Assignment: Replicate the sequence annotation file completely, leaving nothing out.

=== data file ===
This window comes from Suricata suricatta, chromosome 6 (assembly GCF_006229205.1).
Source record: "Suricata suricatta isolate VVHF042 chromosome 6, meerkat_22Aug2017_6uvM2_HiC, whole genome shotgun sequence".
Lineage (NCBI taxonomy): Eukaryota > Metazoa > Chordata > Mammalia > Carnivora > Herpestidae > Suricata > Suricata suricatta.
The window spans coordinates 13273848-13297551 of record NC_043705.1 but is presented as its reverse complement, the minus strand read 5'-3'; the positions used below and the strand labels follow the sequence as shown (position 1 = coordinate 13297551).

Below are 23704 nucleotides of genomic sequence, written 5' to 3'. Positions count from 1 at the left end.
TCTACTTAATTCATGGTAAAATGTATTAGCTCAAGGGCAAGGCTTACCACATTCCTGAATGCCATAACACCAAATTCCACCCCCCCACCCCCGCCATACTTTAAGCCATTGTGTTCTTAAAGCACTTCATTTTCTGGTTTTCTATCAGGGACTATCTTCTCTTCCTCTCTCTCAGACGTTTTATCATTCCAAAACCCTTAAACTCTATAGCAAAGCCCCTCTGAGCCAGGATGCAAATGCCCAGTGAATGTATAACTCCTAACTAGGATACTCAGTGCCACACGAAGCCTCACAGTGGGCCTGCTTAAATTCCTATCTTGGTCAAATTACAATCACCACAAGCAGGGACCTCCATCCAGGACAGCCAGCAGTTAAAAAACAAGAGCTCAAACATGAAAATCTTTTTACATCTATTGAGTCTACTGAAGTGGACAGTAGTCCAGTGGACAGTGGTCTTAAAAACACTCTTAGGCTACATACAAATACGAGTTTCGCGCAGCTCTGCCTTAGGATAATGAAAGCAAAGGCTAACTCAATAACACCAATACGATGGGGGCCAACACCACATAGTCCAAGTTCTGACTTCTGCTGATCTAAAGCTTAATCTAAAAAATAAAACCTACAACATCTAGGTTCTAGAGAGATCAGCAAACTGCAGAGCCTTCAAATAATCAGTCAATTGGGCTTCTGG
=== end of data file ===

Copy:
This window comes from Suricata suricatta, chromosome 6 (assembly GCF_006229205.1).
Source record: "Suricata suricatta isolate VVHF042 chromosome 6, meerkat_22Aug2017_6uvM2_HiC, whole genome shotgun sequence".
Lineage (NCBI taxonomy): Eukaryota > Metazoa > Chordata > Mammalia > Carnivora > Herpestidae > Suricata > Suricata suricatta.
The window spans coordinates 13273848-13297551 of record NC_043705.1 but is presented as its reverse complement, the minus strand read 5'-3'; the positions used below and the strand labels follow the sequence as shown (position 1 = coordinate 13297551).

Below are 23704 nucleotides of genomic sequence, written 5' to 3'. Positions count from 1 at the left end.
TCTACTTAATTCATGGTAAAATGTATTAGCTCAAGGGCAAGGCTTACCACATTCCTGAATGCCATAACACCAAATTCCACCCCCCCACCCCCGCCATACTTTAAGCCATTGTGTTCTTAAAGCACTTCATTTTCTGGTTTTCTATCAGGGACTATCTTCTCTTCCTCTCTCTCAGACGTTTTATCATTCCAAAACCCTTAAACTCTATAGCAAAGCCCCTCTGAGCCAGGATGCAAATGCCCAGTGAATGTATAACTCCTAACTAGGATACTCAGTGCCACACGAAGCCTCACAGTGGGCCTGCTTAAATTCCTATCTTGGTCAAATTACAATCACCACAAGCAGGGACCTCCATCCAGGACAGCCAGCAGTTAAAAAACAAGAGCTCAAACATGAAAATCTTTTTACATCTATTGAGTCTACTGAAGTGGACAGTAGTCCAGTGGACAGTGGTCTTAAAAACACTCTTAGGCTACATACAAATACGAGTTTCGCGCAGCTCTGCCTTAGGATAATGAAAGCAAAGGCTAACTCAATAACACCAATACGATGGGGGCCAACACCACATAGTCCAAGTTCTGACTTCTGCTGATCTAAAGCTTAATCTAAAAAATAAAACCTACAACATCTAGGTTCTAGAGAGATCAGCAAACTGCAGAGCCTTCAAATAATCAGTCAATTGGGCTTCTGG